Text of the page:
Known Unknowns

In an extraordinary turn, the Federal Reserve was close to a deal Tuesday night to take a nearly 80 percent stake in the troubled giant insurance company, the American International Group, in exchange for an $85 billion loan, according to people briefed on the negotiations.

All of A.I.G.’s assets would be pledged to secure the loan, these people said, and in return, the Fed would receive warrants that could be exchanged for an ownership stake. Stock of existing shareholders would be diluted, but not wiped out.
So we're nationalizing AIG. Let's ignore for a moment the difference between the Federal Reserve owning it and the federal government owning it, though it's a real and interesting difference. I don't have the expertise to know whether or not that's a good idea. What gives me pause is that when the Federal Reserve offered a $30 billion credit line to JPMorgan Chase so that it would purchase Bear Stearns, the argument made was that this extraordinary step was needed to avert a chain of events which would cause numerous other companies, first in the financial industry and then in other industries, to collapse. Seems to be a good argument, if it were true that the credit line would have that effect. But I take it that the last couple of weeks, between FHLMC, FNMA, Lehman, Merrill, and now A.I.G. have demonstrated that no such crisis was averted, it was at best delayed (which may have been important, I say non-expertly). But now the same argument is being made with regard to the steps to remedy this crisis, and again it sounds like a good argument if the crisis is actually remedied. But if the crisis isn't remedied, it's not something that we can keep doing. The Federal Government's ability to intervene here by taking responsibility for debts which the market otherwise considers bad risks is not unlimited and if continued would fairly quickly (meaning in at most a few years) have severe effects on future U.S. standards of living. Further, my vague understanding (meaning I can't even cite specific examples) of foreign governments trying to avoid economic problems using similar means is that they have not in general worked well.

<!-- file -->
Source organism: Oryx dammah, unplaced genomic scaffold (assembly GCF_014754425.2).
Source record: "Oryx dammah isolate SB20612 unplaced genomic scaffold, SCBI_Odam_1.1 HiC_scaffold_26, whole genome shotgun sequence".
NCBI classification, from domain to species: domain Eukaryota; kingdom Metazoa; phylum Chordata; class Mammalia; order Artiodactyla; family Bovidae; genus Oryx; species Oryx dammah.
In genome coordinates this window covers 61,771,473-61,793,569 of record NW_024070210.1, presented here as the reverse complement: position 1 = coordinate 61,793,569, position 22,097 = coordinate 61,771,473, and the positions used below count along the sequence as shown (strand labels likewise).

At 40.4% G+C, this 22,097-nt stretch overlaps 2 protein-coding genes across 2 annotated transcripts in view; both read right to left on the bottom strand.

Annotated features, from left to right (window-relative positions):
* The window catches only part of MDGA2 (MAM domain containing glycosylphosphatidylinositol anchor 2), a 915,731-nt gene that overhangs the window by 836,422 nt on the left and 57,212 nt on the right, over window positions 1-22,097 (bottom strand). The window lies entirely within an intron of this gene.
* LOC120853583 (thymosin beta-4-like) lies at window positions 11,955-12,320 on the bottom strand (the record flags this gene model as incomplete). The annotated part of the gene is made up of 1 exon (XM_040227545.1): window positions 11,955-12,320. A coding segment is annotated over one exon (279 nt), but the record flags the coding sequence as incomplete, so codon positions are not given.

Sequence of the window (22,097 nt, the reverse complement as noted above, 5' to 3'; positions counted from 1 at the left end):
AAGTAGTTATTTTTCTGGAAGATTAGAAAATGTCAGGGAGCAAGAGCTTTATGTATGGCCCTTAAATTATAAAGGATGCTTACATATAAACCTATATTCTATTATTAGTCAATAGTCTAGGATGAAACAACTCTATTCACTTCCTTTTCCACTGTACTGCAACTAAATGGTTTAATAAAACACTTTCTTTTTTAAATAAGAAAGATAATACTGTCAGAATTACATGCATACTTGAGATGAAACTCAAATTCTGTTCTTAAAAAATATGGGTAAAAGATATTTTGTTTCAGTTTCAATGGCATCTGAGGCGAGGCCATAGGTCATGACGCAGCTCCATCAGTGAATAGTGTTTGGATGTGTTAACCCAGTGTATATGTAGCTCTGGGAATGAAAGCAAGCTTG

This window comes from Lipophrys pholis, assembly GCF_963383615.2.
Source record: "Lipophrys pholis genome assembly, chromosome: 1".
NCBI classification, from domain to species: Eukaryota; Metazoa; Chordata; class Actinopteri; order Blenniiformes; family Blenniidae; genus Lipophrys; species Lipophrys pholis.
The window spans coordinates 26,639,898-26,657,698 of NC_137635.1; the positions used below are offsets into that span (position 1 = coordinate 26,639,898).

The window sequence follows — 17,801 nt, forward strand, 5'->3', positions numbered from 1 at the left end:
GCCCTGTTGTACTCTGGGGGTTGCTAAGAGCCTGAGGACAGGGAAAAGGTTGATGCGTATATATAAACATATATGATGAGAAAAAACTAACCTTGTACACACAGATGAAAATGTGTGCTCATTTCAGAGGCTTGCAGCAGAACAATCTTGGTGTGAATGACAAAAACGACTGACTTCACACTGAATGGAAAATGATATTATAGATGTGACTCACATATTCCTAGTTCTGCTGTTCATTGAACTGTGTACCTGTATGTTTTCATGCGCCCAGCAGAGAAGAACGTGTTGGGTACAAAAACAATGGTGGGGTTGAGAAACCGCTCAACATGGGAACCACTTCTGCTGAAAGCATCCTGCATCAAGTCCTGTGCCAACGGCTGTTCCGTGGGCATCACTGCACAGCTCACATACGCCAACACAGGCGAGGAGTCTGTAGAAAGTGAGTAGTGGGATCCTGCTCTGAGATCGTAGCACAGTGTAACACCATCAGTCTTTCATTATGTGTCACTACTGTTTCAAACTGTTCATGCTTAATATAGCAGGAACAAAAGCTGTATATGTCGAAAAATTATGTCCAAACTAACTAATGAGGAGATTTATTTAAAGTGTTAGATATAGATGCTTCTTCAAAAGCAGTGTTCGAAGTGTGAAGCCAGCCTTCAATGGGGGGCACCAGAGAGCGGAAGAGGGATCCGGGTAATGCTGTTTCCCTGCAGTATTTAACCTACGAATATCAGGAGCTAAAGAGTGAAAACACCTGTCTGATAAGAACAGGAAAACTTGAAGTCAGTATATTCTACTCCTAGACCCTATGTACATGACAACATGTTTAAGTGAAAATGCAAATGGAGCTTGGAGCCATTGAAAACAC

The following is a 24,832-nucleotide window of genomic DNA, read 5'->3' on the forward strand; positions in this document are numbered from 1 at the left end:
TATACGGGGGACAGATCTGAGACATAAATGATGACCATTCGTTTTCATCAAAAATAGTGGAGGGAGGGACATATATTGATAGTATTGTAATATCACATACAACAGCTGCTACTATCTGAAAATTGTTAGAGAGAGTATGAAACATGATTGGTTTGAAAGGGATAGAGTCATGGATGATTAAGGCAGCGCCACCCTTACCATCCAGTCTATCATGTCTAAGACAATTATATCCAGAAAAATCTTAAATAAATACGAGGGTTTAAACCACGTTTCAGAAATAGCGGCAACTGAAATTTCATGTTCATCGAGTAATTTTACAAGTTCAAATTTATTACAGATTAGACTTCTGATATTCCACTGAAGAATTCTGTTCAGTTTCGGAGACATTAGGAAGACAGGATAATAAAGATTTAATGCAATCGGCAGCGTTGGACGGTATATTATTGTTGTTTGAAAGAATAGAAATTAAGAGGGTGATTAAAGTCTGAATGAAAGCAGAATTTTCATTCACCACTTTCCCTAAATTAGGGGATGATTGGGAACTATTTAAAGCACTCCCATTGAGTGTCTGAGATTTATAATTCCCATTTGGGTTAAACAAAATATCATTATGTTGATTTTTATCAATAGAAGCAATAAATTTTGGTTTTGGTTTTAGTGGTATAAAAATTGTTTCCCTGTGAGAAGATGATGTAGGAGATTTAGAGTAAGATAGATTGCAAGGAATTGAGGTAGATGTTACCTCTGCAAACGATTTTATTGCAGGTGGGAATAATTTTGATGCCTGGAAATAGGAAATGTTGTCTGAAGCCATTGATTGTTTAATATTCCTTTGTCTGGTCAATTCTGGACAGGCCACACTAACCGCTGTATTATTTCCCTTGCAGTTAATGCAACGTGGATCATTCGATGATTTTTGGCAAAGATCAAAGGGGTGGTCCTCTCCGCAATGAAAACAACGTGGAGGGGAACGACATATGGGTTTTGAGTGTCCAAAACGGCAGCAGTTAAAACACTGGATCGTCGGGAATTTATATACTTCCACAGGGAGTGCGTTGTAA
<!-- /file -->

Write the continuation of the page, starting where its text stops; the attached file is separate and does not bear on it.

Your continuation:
I'm not saying this will happen, just expressing my anxiety and ignorance. Maybe, on the other hand, A.I.G. will turn around and the government's 80% stake will make it easier to fund a new, better, government health insurance system. After all, “Most of A.I.G.’s businesses, including a dizzying array of insurance companies, an aircraft leasing business and an automotive unit, are healthy” and “A.I.G. has also considered sales of virtually all of its business assets, but conducting such sales quickly would be hard.” Perhaps the Fed's bridge loan will just allow this to take place in a non-panic sale setting where A.I.G. isn't forced to accept whatever is offered them.

I'll post more about this when I read someone else saying smart things which I understand. Krugman, probably.

Update (11:00 PM): Felix Salmon's most recent A.I.G. post is good, both for asking provocative questions and for having data on the amounts involved here.